The stories behind the stories, plus observations from living and reporting in the Southwest. This blog is written by the reporters and editors of the Fronteras Desk.
Since the beginning of the administration of Donald Trump, Mexico and the United States have held plenty of meetings behind closed doors, most of them to discuss trade and immigration. But this time, both governments plan to get together and work on a strategy to fight organized crime.
Mexico will elect a new president next year. Although President Trump has temporarily delayed withdrawing the United States from the North American Free Trade Agreement, continued uncertainty over NAFTA and Trump's plans for a border wall are roiling Mexican politics.
Mexico is weighing economic retaliation against the U.S. to counter what Mexicans say is an anti-Mexico American administration. One idea under consideration is a boycott of U.S. corn. Mexico is the number one export market for U.S. corn. And U.S. corn producers are in Mexico City right now lobbying against the idea.
President Donald Trump said he’ll renegotiate the North American Free Trade Agreement with Mexico and Canada. That has a lot of businesses that do cross border trade concerned. That includes some U.S. energy executives, though energy was excluded from NAFTA.
U.S.-Mexico Intelligence cooperation has become closer on issues important to both countries such as illegal immigration, border security, drugs and human trafficking. But that critical intelligence relationship may be under examination in Mexico. The country is trying to fashion a response to a suite of economic threats issued by the new U.S. administration. And security is one serious chip to play.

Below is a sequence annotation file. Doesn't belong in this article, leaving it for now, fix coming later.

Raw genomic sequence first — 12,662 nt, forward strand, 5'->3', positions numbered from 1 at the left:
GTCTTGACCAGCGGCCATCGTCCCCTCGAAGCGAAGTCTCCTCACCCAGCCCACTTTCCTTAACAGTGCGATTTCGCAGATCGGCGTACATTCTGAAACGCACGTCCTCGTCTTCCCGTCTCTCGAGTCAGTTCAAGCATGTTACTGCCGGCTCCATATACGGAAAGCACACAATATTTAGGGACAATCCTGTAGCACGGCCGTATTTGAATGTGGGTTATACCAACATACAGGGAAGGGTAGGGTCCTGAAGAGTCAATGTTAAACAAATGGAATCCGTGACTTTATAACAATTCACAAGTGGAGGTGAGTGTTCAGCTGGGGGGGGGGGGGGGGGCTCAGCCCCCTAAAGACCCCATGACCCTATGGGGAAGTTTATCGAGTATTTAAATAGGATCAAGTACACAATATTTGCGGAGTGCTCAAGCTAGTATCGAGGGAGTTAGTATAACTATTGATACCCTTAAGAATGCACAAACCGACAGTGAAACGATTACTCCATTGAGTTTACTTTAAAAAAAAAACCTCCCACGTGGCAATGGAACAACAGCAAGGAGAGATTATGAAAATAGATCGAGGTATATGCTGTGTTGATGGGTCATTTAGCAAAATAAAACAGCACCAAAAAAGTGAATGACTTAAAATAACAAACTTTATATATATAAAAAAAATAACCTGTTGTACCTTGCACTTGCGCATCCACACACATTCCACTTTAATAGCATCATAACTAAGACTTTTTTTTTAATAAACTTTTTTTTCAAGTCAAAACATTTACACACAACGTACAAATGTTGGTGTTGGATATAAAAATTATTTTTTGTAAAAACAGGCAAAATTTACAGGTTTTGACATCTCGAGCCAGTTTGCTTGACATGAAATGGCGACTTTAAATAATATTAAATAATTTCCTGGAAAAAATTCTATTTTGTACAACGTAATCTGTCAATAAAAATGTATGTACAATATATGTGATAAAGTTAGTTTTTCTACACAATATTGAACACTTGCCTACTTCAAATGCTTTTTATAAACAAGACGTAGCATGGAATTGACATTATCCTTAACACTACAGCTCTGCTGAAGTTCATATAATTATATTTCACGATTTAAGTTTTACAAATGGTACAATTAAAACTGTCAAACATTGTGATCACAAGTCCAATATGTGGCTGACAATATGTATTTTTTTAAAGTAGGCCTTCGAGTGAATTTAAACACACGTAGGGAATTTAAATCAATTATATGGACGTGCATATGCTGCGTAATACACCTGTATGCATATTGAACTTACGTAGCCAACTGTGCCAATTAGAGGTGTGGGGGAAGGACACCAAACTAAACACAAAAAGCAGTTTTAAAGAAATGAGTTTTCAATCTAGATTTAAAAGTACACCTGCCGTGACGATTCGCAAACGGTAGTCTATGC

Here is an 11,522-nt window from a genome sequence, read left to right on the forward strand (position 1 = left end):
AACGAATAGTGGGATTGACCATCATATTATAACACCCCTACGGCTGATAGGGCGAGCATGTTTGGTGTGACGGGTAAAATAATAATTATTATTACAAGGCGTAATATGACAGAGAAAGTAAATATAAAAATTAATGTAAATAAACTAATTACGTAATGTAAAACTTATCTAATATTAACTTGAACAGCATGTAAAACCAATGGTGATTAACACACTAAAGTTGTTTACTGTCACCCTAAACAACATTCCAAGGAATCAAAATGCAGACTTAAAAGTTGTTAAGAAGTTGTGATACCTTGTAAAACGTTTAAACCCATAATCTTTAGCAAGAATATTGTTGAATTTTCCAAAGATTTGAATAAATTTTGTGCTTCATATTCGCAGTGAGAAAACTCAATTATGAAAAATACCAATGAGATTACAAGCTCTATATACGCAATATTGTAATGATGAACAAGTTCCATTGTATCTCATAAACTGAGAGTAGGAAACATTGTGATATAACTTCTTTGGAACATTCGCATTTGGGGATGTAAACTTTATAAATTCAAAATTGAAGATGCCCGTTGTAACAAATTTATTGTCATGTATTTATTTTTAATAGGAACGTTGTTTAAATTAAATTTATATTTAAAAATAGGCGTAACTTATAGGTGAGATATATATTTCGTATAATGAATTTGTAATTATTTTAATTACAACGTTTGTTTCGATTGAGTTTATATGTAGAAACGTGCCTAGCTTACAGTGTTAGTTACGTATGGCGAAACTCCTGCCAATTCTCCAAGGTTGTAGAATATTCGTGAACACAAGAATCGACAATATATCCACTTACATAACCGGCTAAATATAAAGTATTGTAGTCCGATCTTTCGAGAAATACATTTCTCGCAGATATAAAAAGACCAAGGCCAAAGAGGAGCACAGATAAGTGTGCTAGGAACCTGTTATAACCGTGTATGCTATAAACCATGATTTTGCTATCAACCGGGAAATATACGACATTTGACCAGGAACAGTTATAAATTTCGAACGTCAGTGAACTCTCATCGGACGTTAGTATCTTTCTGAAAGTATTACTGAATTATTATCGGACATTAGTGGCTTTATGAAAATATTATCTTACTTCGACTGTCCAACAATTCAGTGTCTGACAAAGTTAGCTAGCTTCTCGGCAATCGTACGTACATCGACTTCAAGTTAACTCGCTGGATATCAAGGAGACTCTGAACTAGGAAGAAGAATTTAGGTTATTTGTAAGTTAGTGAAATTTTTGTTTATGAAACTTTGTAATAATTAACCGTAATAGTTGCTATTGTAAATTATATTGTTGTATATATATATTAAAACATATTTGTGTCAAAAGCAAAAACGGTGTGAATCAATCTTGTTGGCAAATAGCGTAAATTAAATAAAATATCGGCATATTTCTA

In North Dakota, a ruling by the Army Corps of Engineers has temporarily halted construction of the Dakota Access pipeline. That decision has energized opposition to a pipeline under construction by the same company in west Texas. Mexico is paying for the Texas pipeline and has a lot at stake in this and other U.S. pipelines.
Mexico will likely slow the pace of cooperation with the U.S. on immigration and drugs should the incoming Trump administration substantially expand the current border wall.
Mexico is considering its options should President-elect Trump make good on his threat to withdraw from the the North American Free Trade Agreement. President Enrique Peña Nieto said Mexico is willing to "modernize" NAFTA, not renegotiate from scratch.
Donald Trump’s victory and the impending Republican majority in Congress means the Obama administration’s initiative to cut greenhouse gas emissions, the Clean Power Plan, is almost certainly DOA.
The face of migration from Central America and Mexico to the United States is changing. Immigration arrest statistics from Mexico for the first six months of 2016 mirror a rise in detentions by U.S. border agents of Africans and Asians trying to illegally enter the U.S. on the southwest border.